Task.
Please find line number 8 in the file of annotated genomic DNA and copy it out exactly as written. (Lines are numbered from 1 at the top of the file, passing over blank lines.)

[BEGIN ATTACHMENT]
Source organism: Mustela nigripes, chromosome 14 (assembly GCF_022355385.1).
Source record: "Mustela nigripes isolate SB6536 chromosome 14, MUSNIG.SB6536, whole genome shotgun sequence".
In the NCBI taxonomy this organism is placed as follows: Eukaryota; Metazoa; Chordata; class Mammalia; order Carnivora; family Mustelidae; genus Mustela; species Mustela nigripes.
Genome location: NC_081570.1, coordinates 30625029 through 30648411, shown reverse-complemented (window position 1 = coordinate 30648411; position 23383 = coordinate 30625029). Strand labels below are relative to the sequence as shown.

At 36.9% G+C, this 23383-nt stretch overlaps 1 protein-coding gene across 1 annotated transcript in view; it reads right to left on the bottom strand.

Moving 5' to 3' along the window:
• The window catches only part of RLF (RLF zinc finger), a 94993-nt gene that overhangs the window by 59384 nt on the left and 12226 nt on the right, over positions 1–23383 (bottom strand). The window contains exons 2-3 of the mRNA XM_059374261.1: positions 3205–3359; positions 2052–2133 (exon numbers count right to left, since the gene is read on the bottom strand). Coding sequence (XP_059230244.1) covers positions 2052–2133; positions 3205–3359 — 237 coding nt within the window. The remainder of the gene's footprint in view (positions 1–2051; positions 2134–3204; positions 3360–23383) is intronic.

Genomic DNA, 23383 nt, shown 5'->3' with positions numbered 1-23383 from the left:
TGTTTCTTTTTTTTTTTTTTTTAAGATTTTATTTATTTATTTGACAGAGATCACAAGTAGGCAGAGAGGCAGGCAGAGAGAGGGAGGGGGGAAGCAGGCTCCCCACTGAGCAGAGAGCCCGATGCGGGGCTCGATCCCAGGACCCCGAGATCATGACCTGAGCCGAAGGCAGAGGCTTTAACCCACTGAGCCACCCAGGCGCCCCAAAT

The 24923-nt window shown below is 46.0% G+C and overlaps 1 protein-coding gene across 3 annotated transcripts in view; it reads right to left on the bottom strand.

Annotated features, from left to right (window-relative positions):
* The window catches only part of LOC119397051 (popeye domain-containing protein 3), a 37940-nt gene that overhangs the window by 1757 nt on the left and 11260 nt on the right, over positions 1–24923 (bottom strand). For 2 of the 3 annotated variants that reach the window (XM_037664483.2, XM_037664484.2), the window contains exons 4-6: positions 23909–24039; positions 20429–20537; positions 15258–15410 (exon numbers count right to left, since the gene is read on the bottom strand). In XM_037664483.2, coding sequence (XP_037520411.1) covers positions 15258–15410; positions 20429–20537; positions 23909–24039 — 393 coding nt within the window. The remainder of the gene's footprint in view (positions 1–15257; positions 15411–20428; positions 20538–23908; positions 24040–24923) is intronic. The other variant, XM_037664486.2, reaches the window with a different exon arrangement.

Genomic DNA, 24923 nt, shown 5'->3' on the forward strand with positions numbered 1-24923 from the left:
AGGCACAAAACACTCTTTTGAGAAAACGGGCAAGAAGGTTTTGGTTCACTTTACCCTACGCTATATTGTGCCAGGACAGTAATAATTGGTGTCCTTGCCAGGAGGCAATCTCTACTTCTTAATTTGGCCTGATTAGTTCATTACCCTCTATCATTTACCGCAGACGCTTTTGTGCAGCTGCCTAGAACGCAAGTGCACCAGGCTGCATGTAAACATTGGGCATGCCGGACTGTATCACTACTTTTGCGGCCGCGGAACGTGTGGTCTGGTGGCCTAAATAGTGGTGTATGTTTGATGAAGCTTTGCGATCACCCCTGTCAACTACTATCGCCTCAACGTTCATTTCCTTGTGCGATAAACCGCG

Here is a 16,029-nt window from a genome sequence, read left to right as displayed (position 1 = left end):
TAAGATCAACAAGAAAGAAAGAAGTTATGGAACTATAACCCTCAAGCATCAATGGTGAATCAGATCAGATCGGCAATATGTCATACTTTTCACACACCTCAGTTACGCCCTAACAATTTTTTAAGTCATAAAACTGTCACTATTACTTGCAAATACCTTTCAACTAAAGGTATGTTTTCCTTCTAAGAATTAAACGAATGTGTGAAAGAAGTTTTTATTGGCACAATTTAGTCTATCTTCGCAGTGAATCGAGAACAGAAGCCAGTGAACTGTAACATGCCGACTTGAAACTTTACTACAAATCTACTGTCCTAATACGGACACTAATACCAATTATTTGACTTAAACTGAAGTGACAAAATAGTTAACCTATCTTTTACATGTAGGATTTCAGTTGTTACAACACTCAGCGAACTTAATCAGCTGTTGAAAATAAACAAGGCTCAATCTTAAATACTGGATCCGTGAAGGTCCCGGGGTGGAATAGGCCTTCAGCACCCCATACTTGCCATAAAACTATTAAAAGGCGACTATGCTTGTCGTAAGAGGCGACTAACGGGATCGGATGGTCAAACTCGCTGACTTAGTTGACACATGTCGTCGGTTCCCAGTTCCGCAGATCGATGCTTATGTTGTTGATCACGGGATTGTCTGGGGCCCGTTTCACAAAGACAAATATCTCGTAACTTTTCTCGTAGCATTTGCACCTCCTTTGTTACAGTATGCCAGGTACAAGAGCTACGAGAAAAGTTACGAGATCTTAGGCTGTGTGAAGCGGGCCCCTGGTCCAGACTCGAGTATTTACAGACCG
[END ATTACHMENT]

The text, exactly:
Genomic DNA, 23383 nt, shown 5'->3' with positions numbered 1-23383 from the left: